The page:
An inexpensive antidepressant called fluvoxamine can reportedly prevent COVID-19 patients from developing life-threatening conditions. According to a new study, it can suppress the body’s natural defenses.
The latest findings came in the study called, “TOGETHER Trial,” led by Edward Mills, Ph.D., FRCP, and researchers at McMaster University in Toronto, Canada. They evaluated the drug administered in 3,238 Brazilian patients with COVID-19 symptoms and had chances of suffering from risk progression.
The patients were randomly assigned with 100 mg of fluvoxamine, placebo, or other treatments like hydroxychloroquine, lopivinar/ritovinar, metformin, ivermectin, doxazosin, and interferon lambda twice a day. Of the 3,238 patients, 739 received fluvoxamine.
Among the individuals who receive fluvoxamine, the risk of progressed symptoms, hospital admission, or emergency room observation was lower than those who received a placebo. Fluvoxamine also did not cause significant adverse effects, Optometry Times reported.
In a statement, researchers said: “Treatment with fluvoxamine (100 mg twice daily for ten days) among high-risk outpatients with early diagnosed COVID-19 reduced the need for extended emergency room observation or hospitalization.” The reduction was reportedly 30 percent. No other drug as of now has been shown to prevent the need for hospitalization except for fluvoxamine.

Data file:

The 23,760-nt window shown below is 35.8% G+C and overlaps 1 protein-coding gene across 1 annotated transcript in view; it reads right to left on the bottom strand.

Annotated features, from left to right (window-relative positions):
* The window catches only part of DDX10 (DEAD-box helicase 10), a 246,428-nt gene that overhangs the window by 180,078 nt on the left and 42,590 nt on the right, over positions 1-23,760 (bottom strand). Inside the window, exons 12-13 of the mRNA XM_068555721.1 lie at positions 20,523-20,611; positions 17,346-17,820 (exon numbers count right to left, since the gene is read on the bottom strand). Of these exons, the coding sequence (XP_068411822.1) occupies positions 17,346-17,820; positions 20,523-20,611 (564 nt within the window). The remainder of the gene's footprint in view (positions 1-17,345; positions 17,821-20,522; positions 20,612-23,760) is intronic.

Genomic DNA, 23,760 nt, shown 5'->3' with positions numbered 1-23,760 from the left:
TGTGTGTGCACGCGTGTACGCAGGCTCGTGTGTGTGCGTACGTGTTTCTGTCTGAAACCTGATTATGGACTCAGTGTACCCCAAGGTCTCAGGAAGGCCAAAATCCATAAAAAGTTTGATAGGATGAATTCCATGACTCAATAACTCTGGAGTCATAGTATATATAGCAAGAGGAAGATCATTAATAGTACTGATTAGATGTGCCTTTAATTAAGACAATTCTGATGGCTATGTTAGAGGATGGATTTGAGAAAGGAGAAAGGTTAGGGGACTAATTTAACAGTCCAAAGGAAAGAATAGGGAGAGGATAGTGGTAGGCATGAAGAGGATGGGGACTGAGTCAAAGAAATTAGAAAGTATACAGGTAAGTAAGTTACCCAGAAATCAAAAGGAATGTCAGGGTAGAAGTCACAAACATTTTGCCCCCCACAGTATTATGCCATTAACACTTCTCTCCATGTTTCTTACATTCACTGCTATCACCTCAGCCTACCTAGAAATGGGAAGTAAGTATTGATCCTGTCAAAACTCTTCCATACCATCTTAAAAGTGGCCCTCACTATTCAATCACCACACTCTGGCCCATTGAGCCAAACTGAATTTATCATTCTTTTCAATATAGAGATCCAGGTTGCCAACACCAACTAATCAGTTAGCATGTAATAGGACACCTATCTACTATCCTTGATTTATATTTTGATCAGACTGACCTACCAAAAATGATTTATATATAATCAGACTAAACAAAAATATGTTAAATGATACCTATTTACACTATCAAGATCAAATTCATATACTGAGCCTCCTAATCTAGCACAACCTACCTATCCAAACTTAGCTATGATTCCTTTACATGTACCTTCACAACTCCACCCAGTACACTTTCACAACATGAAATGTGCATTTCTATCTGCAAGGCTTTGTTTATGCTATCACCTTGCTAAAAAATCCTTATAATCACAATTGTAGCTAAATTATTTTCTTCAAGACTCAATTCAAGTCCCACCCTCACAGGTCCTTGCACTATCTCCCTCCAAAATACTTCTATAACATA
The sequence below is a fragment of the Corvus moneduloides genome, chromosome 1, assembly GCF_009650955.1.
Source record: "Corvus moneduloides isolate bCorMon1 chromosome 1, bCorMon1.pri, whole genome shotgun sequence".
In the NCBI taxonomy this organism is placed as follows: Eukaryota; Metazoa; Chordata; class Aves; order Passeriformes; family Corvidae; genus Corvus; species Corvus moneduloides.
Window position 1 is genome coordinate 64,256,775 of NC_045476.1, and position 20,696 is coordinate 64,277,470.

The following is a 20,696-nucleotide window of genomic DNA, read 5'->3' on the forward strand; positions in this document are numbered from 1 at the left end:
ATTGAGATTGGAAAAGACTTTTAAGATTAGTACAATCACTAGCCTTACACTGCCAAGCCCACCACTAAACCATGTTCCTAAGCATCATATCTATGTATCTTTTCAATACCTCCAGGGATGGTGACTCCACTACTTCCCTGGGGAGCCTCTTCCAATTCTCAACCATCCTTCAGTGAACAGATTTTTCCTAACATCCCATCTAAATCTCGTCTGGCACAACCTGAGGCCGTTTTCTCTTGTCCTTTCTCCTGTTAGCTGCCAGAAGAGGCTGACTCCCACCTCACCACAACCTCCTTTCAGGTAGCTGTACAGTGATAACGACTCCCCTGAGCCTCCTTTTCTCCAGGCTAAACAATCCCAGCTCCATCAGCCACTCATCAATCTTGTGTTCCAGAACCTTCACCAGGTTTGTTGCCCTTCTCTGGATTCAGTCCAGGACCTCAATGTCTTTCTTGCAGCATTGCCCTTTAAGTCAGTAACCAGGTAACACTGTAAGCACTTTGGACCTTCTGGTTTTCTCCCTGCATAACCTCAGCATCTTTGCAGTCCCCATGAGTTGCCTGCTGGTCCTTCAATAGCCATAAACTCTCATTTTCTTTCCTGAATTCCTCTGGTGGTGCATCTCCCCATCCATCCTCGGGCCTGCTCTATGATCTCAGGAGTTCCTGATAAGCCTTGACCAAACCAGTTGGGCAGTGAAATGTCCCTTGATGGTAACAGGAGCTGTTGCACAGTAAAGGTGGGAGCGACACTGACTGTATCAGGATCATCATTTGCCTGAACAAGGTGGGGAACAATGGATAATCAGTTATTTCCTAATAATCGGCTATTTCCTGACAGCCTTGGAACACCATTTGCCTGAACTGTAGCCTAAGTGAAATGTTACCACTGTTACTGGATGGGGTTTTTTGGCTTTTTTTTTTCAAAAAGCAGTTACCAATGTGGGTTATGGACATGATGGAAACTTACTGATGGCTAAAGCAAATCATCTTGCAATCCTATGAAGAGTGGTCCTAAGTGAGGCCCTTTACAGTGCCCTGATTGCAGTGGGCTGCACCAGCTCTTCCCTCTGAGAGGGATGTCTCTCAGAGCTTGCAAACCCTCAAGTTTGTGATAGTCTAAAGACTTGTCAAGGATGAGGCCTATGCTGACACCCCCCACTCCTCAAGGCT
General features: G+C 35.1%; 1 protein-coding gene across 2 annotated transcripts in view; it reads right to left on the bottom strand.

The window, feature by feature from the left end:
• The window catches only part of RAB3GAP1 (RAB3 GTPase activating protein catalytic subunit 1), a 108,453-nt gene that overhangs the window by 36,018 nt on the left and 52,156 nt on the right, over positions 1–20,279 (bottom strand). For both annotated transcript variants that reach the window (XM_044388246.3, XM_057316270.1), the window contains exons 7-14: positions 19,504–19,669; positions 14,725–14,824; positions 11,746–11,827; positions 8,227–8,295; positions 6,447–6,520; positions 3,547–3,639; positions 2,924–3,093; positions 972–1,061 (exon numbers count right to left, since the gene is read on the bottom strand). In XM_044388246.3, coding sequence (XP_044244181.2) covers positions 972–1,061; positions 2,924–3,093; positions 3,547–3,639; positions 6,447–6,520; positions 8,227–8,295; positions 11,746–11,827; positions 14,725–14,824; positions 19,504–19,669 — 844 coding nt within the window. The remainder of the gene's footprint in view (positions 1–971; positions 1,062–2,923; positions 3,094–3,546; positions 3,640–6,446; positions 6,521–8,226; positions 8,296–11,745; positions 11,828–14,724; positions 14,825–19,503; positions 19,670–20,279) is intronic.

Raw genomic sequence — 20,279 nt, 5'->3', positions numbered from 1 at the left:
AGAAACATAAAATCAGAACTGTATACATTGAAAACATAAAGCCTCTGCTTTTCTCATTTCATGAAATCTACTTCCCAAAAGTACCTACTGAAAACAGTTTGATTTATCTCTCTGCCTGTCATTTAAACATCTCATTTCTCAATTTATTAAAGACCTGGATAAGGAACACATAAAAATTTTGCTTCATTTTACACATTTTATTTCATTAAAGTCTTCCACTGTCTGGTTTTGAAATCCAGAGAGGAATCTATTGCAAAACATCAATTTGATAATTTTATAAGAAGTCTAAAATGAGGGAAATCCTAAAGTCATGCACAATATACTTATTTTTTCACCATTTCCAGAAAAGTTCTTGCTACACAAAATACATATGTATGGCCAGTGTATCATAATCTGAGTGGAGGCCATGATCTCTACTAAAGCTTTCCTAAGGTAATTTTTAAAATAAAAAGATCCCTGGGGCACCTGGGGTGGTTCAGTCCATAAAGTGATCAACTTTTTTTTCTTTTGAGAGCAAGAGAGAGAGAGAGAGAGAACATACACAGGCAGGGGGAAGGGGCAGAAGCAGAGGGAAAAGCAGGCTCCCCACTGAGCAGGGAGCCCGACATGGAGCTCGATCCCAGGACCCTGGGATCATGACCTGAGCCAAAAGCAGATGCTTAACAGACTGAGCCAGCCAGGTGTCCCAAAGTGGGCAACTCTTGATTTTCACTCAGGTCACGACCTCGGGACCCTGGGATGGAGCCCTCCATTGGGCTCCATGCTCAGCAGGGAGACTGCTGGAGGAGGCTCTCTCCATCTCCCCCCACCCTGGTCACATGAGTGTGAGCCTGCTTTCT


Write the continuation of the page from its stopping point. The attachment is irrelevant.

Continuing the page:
Further, unlike other drugs that were administered in COVID-19 patients, fluvoxamine is more affordable as it only costs $4 for a ten-day treatment. Since the pandemic, Mills has been committed to finding therapies for COVID-19 that will be widely accessible.
Mills said that the vaccines are available only to well-off nations, so he worked with a global network of health specialists to address this matter. The TOGETHER Trial has been testing many drugs to treat COVID-19 like hydroxychloroquine, lopinavir/ritonavir, metformin, ivermectin, Peg-interferon-Lambda, and doxazosin.
However, during the early stages of the study, hydroxychloroquine, lopinavir/ritonavir, and metformin had been dropped because the results failed to find a substantial benefit for COVID-19. The initial test for ivermectin also did not yield positive results, and they are still waiting for the second test results with a different dosage.
The results have not been peer-reviewed yet. However, these were presented before the United States National Institutes of Health and the World Health Organization.